However, this call does not identify a royalty-free track like in the 2001 JVT Terms of Reference that similarly launched h.264/MPEG-4 AVC.

Neither did the “Draft requirements for “EPVC” enhanced performance video coding project” issued in July 2009. Instead, the call only states that it “is being made subject to the common patent policy of ITU-T/ITU-R/ISO/IEC … and the other established policies of the standardization organization.” The common patent policy itself refers to contributions either RAND (royalty bearing) or royalty-free.

At the same time, MPEG is also considering launching new royalty bearing activities for transport streams — MMT (Multimedia Transport), even though the very widely used MPEG transport stream patent pool is moving into a 20-year patent-expiration event horizon.

The ITU/MPEG final call for proposals is scheduled for Jan. 22, 2010. By then, ITU and ISO should add back in an explicit call-out for a royalty free track, at least as specific as the 2001 Terms of Reference that launched h.264/MPEG-4 AVC in the first place.

And this time, with an even more proactive IPR analysis process. As a recent WIPO document (Standards and Patents, SCP/13/2, Feb. 18, 2009, available here) suggests:

“The most straightforward way could be to conduct a patent search either individually or collectively by the members of a technical body and share the search results among the members. If the patent search is made collectively, the cost may be shared by the participating members.”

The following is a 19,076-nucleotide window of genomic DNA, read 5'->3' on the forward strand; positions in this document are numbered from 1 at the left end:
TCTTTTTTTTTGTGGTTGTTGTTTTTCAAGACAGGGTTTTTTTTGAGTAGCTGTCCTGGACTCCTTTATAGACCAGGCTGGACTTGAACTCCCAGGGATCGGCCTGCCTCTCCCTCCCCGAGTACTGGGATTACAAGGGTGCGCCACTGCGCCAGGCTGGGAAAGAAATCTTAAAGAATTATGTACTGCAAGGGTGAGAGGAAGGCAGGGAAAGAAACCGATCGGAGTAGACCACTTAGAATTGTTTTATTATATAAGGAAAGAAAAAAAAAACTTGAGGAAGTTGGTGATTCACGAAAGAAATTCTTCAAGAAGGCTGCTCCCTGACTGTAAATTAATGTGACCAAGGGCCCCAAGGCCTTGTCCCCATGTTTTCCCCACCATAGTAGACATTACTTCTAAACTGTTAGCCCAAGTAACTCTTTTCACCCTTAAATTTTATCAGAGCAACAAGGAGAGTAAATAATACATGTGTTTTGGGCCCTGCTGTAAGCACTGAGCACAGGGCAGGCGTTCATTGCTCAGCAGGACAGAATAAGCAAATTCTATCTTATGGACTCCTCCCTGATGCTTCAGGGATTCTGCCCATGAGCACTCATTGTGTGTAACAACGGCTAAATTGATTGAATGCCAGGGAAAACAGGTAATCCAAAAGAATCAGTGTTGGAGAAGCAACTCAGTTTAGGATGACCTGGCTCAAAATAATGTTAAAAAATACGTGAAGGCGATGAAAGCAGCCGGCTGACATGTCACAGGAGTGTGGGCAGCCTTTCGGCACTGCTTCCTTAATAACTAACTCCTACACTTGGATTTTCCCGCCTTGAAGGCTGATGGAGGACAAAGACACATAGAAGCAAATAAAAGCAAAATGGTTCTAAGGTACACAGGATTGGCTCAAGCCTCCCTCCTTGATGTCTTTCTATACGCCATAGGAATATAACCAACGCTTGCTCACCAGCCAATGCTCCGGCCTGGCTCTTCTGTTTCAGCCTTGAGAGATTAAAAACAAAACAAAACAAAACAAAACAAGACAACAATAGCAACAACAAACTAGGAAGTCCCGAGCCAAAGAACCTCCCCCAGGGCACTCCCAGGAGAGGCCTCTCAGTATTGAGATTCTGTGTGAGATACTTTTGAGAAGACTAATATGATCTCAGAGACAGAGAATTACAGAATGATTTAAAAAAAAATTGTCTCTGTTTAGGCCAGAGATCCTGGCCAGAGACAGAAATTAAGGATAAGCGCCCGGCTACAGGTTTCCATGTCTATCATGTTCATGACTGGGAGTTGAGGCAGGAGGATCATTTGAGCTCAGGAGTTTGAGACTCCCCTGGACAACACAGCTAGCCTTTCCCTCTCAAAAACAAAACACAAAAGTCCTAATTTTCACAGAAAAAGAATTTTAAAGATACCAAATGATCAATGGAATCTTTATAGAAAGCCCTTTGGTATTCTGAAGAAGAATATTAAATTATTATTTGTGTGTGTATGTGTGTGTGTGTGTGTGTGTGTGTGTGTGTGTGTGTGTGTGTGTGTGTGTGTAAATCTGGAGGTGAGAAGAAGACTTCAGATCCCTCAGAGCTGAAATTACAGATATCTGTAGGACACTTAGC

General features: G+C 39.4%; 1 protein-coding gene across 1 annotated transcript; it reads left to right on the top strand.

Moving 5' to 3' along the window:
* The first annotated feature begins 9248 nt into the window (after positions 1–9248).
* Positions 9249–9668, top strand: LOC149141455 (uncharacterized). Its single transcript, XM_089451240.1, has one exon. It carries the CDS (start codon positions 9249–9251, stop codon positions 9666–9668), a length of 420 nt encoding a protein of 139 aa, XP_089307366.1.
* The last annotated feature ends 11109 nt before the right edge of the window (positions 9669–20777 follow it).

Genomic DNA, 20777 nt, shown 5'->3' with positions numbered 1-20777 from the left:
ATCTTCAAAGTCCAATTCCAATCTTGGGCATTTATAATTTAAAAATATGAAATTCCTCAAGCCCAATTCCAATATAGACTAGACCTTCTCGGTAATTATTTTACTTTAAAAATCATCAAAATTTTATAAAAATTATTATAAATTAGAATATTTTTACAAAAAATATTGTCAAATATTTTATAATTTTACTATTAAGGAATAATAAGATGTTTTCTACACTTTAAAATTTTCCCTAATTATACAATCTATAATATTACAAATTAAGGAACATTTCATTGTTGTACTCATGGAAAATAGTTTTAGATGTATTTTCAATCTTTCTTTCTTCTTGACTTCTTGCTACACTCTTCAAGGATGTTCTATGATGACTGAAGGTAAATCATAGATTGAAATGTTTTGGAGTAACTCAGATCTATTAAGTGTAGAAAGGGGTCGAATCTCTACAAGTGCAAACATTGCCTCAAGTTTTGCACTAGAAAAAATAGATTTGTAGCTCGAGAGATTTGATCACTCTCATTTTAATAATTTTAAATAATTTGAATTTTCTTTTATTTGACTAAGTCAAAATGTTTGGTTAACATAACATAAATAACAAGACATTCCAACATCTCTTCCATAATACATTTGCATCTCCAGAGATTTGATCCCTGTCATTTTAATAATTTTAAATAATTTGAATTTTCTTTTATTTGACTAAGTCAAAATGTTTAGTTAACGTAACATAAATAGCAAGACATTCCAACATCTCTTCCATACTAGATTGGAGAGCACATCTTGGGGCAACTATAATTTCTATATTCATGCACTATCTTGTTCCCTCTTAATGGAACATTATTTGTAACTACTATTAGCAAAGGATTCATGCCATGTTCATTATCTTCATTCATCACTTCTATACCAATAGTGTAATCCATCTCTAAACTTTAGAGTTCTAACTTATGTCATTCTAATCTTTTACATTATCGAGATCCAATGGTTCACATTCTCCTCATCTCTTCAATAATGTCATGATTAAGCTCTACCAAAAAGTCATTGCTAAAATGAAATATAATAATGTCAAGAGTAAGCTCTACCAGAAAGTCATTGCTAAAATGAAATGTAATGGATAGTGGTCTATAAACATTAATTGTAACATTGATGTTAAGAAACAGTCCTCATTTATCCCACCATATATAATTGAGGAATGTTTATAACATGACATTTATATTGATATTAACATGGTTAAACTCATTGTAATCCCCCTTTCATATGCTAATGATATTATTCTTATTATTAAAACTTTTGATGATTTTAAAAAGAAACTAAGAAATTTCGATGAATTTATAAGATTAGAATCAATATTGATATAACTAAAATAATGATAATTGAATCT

Historically, there was a concern that prior art searching might inadvertently raise a potential of treble damages in the case of willful infringement in the US, to either the SDO or participants. However, as the WIPO report notes, a recent US Federal Circuit case (In re Seagate Tech., LLC, 497 F.3d 1360 (Fed. Cir. 2007)) overturned precedent and held that proving willful infringement required at least a showing of objective recklessness.

Moreover, in 2007 IEC, ISO and ITU adopted a harmonized common patent policy that clearly encourages and empowers disclosure as early as possible by participants and third parties of any known patents or applications:

“[A]ny party participating in the work of the Organizations should, from the outset, draw their attention to any known patent or to any known pending patent application, either their own or of other organizations. In this context, the words “from the outset” imply that such information should be disclosed as early as possible during the development of the Recommendation | Deliverable…. In addition to the above, any party not participating in Technical Bodies may draw the attention of the Organizations to any known Patent, either their own and/or of any third-party.

So the need is clear, the time is right, lessons have been learned, and the path is defined. It is time for ISO/MPEG and ITU to deliver on its 2001 royalty-free undertaking and complete royalty-free media standards, and any new work should be expressly pre-conditioned on delivering a royalty-free result.